This study was conducted at Gansu Provincial Hospital (GPH), a tertiary hospital with 1700 beds. The services at GPH include ear, nose and throat, surgery, outpatient clinic, emergency, gynaecology and obstetrics, paediatrics and neonatal intensive care unit, maternal and child health, physiotherapy, dental, radiology, traditional Chinese medicine, rehabilitation and internal medicine. GPH is also a teaching hospital for nursing, health officers, medicine, midwifery and pharmacy undergraduate and graduate students. The hospital has a total of 4070 employees, 1200 of which are nurses who provide healthcare in 60 nursing units. The hospitalised patients mainly come from residents and people in the surrounding cities and counties. Choosing the hospital to carry out the survey can better understand the expectations of patients from different social strata in Gansu.

The number of open beds in GPH is about 1500, excluding departments such as paediatrics, intensive care units, emergency wards and VIP wards (about 200). The population of the study was calculated using the formula N=Z2·P(1−P)/E2 5 in which the symbols represent the following: a margin of error (E)=5%. In order to narrow the interval and make the estimation of effect quantity more accurate, we chose 99% as the confidence level, with Z=2.58. Previous study showed that 90% patient satisfaction with nursing care.16 We calculated the sampling using the following: Z2·P(1−P)/E2=(2.58*2.58)·0.90(1–0.90)/(0.05*0.05)=6.65*0.09/0.0025=239. Then we added 20% to the sample size for non-response or for selection bias, thus making the sample size=288 approximately. Patients should meet the following inclusion criteria: (1) ≥18 years old; (2) admitted in the wards for at least 48 hours; (3) capable of independent communication; (4) voluntary participation. Patients were excluded on any one of the following: patients in intensive care unit; paediatric patients; emergency observation ward patients; VIP patients in selected wards. Medical, surgical, gynaecological and obstetrical, and ear, nose and throat wards were purposefully selected and based on the calculated sample size, the required number of patients from each ward was proportionally allocated. Finally, 291 patients were included for further analysis, and 32 were excluded with 12 of them being younger than 18 years old and 20 who refused to participate.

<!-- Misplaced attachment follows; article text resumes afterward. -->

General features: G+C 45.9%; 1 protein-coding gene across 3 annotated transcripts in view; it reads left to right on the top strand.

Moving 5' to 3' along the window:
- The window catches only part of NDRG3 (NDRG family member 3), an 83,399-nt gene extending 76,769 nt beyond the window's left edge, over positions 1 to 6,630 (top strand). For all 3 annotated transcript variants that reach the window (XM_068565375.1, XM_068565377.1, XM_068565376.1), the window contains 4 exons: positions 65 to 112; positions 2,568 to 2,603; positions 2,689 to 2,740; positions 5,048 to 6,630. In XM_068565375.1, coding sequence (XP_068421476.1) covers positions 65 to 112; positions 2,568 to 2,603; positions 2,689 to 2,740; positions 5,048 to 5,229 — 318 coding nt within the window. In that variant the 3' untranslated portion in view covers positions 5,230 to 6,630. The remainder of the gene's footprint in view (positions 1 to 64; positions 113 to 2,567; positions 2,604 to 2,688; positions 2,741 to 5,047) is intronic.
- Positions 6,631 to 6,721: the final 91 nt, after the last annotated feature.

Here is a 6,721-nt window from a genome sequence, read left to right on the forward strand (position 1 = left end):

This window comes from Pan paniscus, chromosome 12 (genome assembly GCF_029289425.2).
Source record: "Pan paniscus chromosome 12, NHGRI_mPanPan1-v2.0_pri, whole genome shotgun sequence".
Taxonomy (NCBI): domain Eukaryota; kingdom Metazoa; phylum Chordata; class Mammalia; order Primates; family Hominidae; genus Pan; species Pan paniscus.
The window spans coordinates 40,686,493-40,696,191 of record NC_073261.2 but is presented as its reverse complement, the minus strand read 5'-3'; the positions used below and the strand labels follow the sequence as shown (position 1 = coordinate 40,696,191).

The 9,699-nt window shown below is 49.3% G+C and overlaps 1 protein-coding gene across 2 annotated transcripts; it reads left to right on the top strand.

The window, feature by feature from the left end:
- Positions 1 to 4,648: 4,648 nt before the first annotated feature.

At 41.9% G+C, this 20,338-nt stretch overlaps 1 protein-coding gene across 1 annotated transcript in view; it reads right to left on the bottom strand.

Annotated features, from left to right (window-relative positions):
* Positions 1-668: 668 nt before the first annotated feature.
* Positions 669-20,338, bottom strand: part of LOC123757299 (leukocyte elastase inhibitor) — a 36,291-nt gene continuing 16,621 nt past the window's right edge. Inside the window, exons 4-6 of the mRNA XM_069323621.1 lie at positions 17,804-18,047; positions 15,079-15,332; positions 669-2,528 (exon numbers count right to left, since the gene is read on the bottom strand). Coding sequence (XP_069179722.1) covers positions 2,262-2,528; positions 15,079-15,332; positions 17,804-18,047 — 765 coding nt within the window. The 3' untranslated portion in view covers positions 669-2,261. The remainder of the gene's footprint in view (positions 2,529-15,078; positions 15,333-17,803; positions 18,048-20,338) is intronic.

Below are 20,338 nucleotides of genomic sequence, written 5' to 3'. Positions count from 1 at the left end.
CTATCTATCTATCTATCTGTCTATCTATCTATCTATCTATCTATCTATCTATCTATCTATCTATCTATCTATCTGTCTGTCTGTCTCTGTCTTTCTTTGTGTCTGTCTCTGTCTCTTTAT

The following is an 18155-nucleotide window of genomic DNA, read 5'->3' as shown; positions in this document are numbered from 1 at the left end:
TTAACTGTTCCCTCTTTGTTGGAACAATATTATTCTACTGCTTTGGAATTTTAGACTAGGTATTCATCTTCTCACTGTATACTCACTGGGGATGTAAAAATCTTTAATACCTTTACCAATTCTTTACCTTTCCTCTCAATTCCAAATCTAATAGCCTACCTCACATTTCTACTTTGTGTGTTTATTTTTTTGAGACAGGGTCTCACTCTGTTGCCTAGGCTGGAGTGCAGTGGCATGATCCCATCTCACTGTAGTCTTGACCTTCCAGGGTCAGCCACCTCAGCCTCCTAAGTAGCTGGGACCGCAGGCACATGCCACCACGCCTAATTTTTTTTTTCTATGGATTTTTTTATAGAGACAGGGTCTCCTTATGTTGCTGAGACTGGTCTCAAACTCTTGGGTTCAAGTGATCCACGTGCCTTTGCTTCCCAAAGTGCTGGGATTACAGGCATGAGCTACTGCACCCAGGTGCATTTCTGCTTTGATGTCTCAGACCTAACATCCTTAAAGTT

Instruments

The questionnaire included: (1) general demographic characteristics such as age, gender, educational status, marital status, monthly family income, history of admission, hospital length of stay, admission ward, professional title of the patient’s nurse in charge; (2) NSNS checklist. The NSNS was developed by Thomas et al.34 The scale has been translated into different languages and has been applied in many studies. The Chinese version of the scale was tested for its validity and reliability by Jiao with the Cogent Validity index being 0.98 and Cronbach’s alpha 0.97.35 The NSNS includes two subscales: the Experience of Nursing Care Scale and the Satisfaction with Nursing Care Scale (SNCS). The two subscales can be applied either together or separately. In this study, the SNCS was applied, consisting of a total of 19 items and using a 5-point Likert scale. For assessing the degree of satisfaction, ‘not at all’, ‘barely’, ‘satisfied’, ‘very’ and ‘completely’ were scored from 1 to 5 respectively. Patient responses across all items were summed and transformed to yield an overall satisfaction score between 0 and 95, which denotes none or complete satisfaction with all aspects of nursing care.